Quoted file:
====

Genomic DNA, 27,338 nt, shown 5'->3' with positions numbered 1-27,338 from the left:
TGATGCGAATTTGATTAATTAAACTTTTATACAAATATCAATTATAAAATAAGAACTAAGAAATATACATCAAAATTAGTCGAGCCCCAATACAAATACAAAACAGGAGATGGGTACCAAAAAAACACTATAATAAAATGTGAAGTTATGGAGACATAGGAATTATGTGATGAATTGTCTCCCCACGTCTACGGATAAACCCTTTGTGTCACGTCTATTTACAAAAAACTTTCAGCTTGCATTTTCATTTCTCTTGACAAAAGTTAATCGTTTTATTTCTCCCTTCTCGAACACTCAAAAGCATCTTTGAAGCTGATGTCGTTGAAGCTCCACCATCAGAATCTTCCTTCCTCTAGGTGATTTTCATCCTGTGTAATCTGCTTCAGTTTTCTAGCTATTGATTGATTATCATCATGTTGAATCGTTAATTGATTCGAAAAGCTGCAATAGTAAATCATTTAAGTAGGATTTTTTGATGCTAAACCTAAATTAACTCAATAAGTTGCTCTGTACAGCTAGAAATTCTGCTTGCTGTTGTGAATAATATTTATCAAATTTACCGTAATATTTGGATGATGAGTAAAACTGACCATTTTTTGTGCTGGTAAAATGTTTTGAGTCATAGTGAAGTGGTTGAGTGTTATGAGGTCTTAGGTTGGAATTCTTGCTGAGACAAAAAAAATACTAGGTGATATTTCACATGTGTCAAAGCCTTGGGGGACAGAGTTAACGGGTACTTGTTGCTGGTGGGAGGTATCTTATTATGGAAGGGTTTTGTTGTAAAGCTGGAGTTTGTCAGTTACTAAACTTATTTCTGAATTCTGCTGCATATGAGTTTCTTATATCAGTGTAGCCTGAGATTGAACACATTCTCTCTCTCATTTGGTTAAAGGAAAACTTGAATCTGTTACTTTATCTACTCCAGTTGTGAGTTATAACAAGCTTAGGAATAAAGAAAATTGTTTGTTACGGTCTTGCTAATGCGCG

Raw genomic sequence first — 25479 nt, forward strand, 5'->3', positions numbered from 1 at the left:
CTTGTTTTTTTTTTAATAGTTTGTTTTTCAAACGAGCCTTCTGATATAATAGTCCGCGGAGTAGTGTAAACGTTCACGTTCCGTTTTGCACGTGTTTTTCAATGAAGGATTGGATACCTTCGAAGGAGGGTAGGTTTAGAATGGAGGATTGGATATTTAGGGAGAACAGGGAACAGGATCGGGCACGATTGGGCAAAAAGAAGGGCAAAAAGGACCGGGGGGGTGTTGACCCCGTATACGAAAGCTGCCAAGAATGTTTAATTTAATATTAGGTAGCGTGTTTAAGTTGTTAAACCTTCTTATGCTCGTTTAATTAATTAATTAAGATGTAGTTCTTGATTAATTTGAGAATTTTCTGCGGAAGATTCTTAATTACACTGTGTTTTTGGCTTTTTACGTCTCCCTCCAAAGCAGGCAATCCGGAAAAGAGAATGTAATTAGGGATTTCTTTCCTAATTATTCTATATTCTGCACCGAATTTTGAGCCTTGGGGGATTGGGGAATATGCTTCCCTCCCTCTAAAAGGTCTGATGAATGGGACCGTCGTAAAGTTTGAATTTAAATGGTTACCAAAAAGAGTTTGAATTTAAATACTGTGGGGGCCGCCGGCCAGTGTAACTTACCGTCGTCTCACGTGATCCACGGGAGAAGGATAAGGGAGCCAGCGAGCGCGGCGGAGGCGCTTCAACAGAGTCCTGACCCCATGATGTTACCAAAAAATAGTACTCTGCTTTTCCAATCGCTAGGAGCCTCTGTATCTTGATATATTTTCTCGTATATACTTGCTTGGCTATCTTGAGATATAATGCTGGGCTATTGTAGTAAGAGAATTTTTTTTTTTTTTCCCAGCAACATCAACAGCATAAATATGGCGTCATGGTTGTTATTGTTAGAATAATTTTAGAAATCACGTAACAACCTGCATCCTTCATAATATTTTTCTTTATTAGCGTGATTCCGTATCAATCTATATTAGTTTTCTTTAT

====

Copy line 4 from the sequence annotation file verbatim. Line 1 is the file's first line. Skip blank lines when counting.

CTTGTTTTTTTTTTAATAGTTTGTTTTTCAAACGAGCCTTCTGATATAATAGTCCGCGGAGTAGTGTAAACGTTCACGTTCCGTTTTGCACGTGTTTTTCAATGAAGGATTGGATACCTTCGAAGGAGGGTAGGTTTAGAATGGAGGATTGGATATTTAGGGAGAACAGGGAACAGGATCGGGCACGATTGGGCAAAAAGAAGGGCAAAAAGGACCGGGGGGGTGTTGACCCCGTATACGAAAGCTGCCAAGAATGTTTAATTTAATATTAGGTAGCGTGTTTAAGTTGTTAAACCTTCTTATGCTCGTTTAATTAATTAATTAAGATGTAGTTCTTGATTAATTTGAGAATTTTCTGCGGAAGATTCTTAATTACACTGTGTTTTTGGCTTTTTACGTCTCCCTCCAAAGCAGGCAATCCGGAAAAGAGAATGTAATTAGGGATTTCTTTCCTAATTATTCTATATTCTGCACCGAATTTTGAGCCTTGGGGGATTGGGGAATATGCTTCCCTCCCTCTAAAAGGTCTGATGAATGGGACCGTCGTAAAGTTTGAATTTAAATGGTTACCAAAAAGAGTTTGAATTTAAATACTGTGGGGGCCGCCGGCCAGTGTAACTTACCGTCGTCTCACGTGATCCACGGGAGAAGGATAAGGGAGCCAGCGAGCGCGGCGGAGGCGCTTCAACAGAGTCCTGACCCCATGATGTTACCAAAAAATAGTACTCTGCTTTTCCAATCGCTAGGAGCCTCTGTATCTTGATATATTTTCTCGTATATACTTGCTTGGCTATCTTGAGATATAATGCTGGGCTATTGTAGTAAGAGAATTTTTTTTTTTTTTCCCAGCAACATCAACAGCATAAATATGGCGTCATGGTTGTTATTGTTAGAATAATTTTAGAAATCACGTAACAACCTGCATCCTTCATAATATTTTTCTTTATTAGCGTGATTCCGTATCAATCTATATTAGTTTTCTTTAT